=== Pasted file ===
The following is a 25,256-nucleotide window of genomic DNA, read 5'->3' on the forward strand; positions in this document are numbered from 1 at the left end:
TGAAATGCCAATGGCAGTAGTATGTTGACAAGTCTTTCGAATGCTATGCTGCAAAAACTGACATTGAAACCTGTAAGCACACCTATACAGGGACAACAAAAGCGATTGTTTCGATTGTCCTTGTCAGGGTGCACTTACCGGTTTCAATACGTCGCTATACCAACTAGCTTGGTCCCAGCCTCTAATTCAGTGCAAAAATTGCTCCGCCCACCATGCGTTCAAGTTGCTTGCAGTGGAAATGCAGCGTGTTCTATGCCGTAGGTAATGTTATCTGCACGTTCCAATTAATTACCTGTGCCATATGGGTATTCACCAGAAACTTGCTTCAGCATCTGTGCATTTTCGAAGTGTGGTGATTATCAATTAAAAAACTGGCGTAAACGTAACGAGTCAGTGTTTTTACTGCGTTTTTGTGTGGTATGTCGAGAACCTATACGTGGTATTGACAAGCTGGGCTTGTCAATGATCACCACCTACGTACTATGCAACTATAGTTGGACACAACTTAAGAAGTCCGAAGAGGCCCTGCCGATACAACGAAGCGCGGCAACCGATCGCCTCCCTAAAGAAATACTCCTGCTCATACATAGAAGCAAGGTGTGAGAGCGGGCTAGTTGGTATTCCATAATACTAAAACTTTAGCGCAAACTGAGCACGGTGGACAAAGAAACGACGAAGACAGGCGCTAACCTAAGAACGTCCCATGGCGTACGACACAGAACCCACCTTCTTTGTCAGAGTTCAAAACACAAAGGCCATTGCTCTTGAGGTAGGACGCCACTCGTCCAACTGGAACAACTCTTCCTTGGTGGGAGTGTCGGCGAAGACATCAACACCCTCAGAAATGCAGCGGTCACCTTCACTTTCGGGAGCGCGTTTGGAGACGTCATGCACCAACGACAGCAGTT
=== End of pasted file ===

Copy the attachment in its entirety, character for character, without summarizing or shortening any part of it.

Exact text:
The following is a 25,256-nucleotide window of genomic DNA, read 5'->3' on the forward strand; positions in this document are numbered from 1 at the left end:
TGAAATGCCAATGGCAGTAGTATGTTGACAAGTCTTTCGAATGCTATGCTGCAAAAACTGACATTGAAACCTGTAAGCACACCTATACAGGGACAACAAAAGCGATTGTTTCGATTGTCCTTGTCAGGGTGCACTTACCGGTTTCAATACGTCGCTATACCAACTAGCTTGGTCCCAGCCTCTAATTCAGTGCAAAAATTGCTCCGCCCACCATGCGTTCAAGTTGCTTGCAGTGGAAATGCAGCGTGTTCTATGCCGTAGGTAATGTTATCTGCACGTTCCAATTAATTACCTGTGCCATATGGGTATTCACCAGAAACTTGCTTCAGCATCTGTGCATTTTCGAAGTGTGGTGATTATCAATTAAAAAACTGGCGTAAACGTAACGAGTCAGTGTTTTTACTGCGTTTTTGTGTGGTATGTCGAGAACCTATACGTGGTATTGACAAGCTGGGCTTGTCAATGATCACCACCTACGTACTATGCAACTATAGTTGGACACAACTTAAGAAGTCCGAAGAGGCCCTGCCGATACAACGAAGCGCGGCAACCGATCGCCTCCCTAAAGAAATACTCCTGCTCATACATAGAAGCAAGGTGTGAGAGCGGGCTAGTTGGTATTCCATAATACTAAAACTTTAGCGCAAACTGAGCACGGTGGACAAAGAAACGACGAAGACAGGCGCTAACCTAAGAACGTCCCATGGCGTACGACACAGAACCCACCTTCTTTGTCAGAGTTCAAAACACAAAGGCCATTGCTCTTGAGGTAGGACGCCACTCGTCCAACTGGAACAACTCTTCCTTGGTGGGAGTGTCGGCGAAGACATCAACACCCTCAGAAATGCAGCGGTCACCTTCACTTTCGGGAGCGCGTTTGGAGACGTCATGCACCAACGACAGCAGTT